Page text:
Raising Capital? Avoid Pitfalls of a Private Placement
Recently, federal securities regulators accused six people of deceiving investors in connection with unregistered securities offerings for a supposed marijuana farm and CBD extraction facility in California. Allegedly, the defendants raised $25 million from more than 400 investors from across the country promising huge returns of 100% or more.
At the core of the case, the United States Securities and Exchange Commission (“SEC”) alleges that the defendants acted as unregistered broker-dealers in the sale of their securities, failed to register their offerings, and accepted investment from unaccredited investors without taking reasonable steps to verify the investors’ accreditation status.
The SEC complaint highlights important rules around registration which are often overlooked when startups and other early-stage companies are reaching out to raise capital. Ignorance of the securities laws is certainly not a shield to regulatory scrutiny.
First, it’s important to note that a small business can raise capital in a number of different ways, including borrowing money from banks, other financial institutions or friends/family — and by selling securities in a “private placement” also known as an unregistered offering. Because securities offerings can sometimes be exempt from registration with the SEC in a private placement, many startups and smaller businesses gravitate to these offerings. While there are a lengthy list of exemptions noted here, you can quickly see that laws and regulations around determining securities exemptions are complex — which can mean many small businesses may be unknowingly selling securities without registration, and opening themselves up to lawsuits by state regulators and the SEC alike.
Based on the SEC’s complaint, below are a few of the defendants’ significant alleged missteps which others considering capital raising should keep in mind.
- Soliciting as Unregistered Broker-Dealers: According to the complaint, three unregistered broker-dealers solicited investors using their own website as well as Facebook, Craigslist ads, and LinkedIn and by cold-calling telephone numbers from purchased lead lists. When these people solicited investors or received compensation, they should have registered with the SEC and Financial Industry Regulatory Authority (“FINRA”) as a broker and be associated with a registered broker dealer firm. It’s important to know that even a seemingly harmless act of paying a friend a finder’s fee for bringing in an investor would make them an unregistered broker dealer.
- Guaranteeing Returns is Fraud: The defendants allegedly touted the status of a third broker-dealer as an attorney and described 100% returns as a “worst case scenario,” and “guaranteed” returns of 100%. The SEC defines this sort of behavior as “fraud” on its website.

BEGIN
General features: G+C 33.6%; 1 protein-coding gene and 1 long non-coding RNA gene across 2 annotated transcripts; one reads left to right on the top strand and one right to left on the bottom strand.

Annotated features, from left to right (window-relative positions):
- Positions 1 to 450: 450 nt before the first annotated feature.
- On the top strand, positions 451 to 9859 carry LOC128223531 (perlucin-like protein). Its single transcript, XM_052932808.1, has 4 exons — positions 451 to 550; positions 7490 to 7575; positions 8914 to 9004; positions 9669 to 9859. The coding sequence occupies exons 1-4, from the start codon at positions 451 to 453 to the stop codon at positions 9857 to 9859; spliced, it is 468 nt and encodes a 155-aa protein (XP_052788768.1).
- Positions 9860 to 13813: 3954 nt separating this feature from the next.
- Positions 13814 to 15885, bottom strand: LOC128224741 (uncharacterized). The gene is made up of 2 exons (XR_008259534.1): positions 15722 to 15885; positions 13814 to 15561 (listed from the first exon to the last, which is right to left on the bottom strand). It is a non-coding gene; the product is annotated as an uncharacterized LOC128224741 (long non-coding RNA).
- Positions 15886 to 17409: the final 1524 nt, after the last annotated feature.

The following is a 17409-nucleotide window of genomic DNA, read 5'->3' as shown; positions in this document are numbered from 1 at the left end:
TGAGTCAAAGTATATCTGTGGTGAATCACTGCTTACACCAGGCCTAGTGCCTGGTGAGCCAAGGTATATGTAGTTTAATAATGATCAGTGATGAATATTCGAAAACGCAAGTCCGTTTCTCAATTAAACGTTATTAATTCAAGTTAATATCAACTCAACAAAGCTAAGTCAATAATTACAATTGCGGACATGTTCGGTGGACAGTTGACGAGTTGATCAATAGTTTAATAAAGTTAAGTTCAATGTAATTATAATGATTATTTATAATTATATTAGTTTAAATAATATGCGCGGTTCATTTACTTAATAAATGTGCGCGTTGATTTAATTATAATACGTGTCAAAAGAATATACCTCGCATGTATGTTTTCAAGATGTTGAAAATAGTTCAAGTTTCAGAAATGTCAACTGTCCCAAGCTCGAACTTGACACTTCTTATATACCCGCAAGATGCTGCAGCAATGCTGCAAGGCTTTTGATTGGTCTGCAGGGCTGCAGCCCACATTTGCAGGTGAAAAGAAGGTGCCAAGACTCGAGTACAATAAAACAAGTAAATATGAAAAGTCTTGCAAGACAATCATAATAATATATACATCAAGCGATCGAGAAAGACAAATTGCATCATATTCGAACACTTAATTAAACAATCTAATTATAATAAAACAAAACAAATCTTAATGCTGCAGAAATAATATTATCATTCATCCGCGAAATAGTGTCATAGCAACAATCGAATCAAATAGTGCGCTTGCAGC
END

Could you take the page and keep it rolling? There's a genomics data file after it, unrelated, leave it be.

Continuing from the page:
- Too Many Unaccredited Investors: Unaccredited investors are defined as having less than $1 million in assets, outside of their primary residence, and an annual income below $200,000. The SEC limits investment choices for unaccredited investors to protect them from getting into investments they may not fully understand. Rules 505 and 506 of Regulation D (which establishes the basis for most private placement offerings to be exempt from SEC registration) allow for up to only 35 non-accredited investors to take part in a round of funding. The defendants allegedly did not take reasonable steps to verify the investors’ accreditation status. This article explains how the sale of unregistered securities can take advantage of unsuspecting investors.
- Concealing Background of Broker-Dealer: The complaint also alleges that the defendants concealed the background of one of the unregistered broker dealers whose previous convictions included domestic violence, possession of marijuana for sale, felony taking of a vehicle, and felony assault with a deadly weapon.
In this case, the SEC’s claims include fraud in the offer or sale of securities, fraud in connection with the purchase or sale of securities, unregistered offer of sale of securities, and unregistered broker-dealer violations. As to relief, the SEC seeks permanent injunctions against defendants, disgorgement of all funds received from illegal conduct, and civil penalties.
While some of defendants’ alleged conduct appears to be egregious, the case does shed light on how small companies can unintentionally run afoul of the securities rules and regulations. The SEC provides a helpful guide here, which outlines how small businesses can raise capital and comply with the federal securities laws. Keep in mind that raising capital is only getting more complex with the advent and implementation of crowd-funding and cryptocurrencies.
Bottom line: Any company looking to raise capital should first consult a securities attorney who can ensure their fundraising actions stay in check with securities laws, and avoid the long arm of regulators like the SEC.
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